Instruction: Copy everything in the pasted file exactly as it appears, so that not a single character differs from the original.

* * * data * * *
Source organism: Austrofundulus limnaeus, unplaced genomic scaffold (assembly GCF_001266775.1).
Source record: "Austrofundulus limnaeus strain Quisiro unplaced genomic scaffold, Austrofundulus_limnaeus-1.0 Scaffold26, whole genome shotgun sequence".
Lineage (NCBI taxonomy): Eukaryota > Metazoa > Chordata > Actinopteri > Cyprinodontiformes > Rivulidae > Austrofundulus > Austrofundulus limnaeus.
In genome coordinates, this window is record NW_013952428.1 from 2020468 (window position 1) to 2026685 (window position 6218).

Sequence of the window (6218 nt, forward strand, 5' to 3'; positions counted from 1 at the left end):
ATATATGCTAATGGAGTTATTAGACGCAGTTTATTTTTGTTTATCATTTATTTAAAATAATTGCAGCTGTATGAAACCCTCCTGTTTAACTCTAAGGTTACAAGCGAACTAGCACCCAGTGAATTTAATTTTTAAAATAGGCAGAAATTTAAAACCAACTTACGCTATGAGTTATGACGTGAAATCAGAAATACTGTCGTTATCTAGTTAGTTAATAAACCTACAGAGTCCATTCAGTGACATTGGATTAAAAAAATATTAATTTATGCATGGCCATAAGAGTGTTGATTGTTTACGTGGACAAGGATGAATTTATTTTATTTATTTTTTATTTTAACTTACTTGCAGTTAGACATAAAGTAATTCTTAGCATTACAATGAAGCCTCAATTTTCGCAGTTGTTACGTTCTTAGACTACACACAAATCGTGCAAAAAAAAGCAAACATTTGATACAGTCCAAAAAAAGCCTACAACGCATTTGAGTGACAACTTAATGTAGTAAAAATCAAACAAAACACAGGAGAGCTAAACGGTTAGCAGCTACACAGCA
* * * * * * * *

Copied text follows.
Source organism: Austrofundulus limnaeus, unplaced genomic scaffold (assembly GCF_001266775.1).
Source record: "Austrofundulus limnaeus strain Quisiro unplaced genomic scaffold, Austrofundulus_limnaeus-1.0 Scaffold26, whole genome shotgun sequence".
Lineage (NCBI taxonomy): Eukaryota > Metazoa > Chordata > Actinopteri > Cyprinodontiformes > Rivulidae > Austrofundulus > Austrofundulus limnaeus.
In genome coordinates, this window is record NW_013952428.1 from 2020468 (window position 1) to 2026685 (window position 6218).

Sequence of the window (6218 nt, forward strand, 5' to 3'; positions counted from 1 at the left end):
ATATATGCTAATGGAGTTATTAGACGCAGTTTATTTTTGTTTATCATTTATTTAAAATAATTGCAGCTGTATGAAACCCTCCTGTTTAACTCTAAGGTTACAAGCGAACTAGCACCCAGTGAATTTAATTTTTAAAATAGGCAGAAATTTAAAACCAACTTACGCTATGAGTTATGACGTGAAATCAGAAATACTGTCGTTATCTAGTTAGTTAATAAACCTACAGAGTCCATTCAGTGACATTGGATTAAAAAAATATTAATTTATGCATGGCCATAAGAGTGTTGATTGTTTACGTGGACAAGGATGAATTTATTTTATTTATTTTTTATTTTAACTTACTTGCAGTTAGACATAAAGTAATTCTTAGCATTACAATGAAGCCTCAATTTTCGCAGTTGTTACGTTCTTAGACTACACACAAATCGTGCAAAAAAAAGCAAACATTTGATACAGTCCAAAAAAAGCCTACAACGCATTTGAGTGACAACTTAATGTAGTAAAAATCAAACAAAACACAGGAGAGCTAAACGGTTAGCAGCTACACAGCA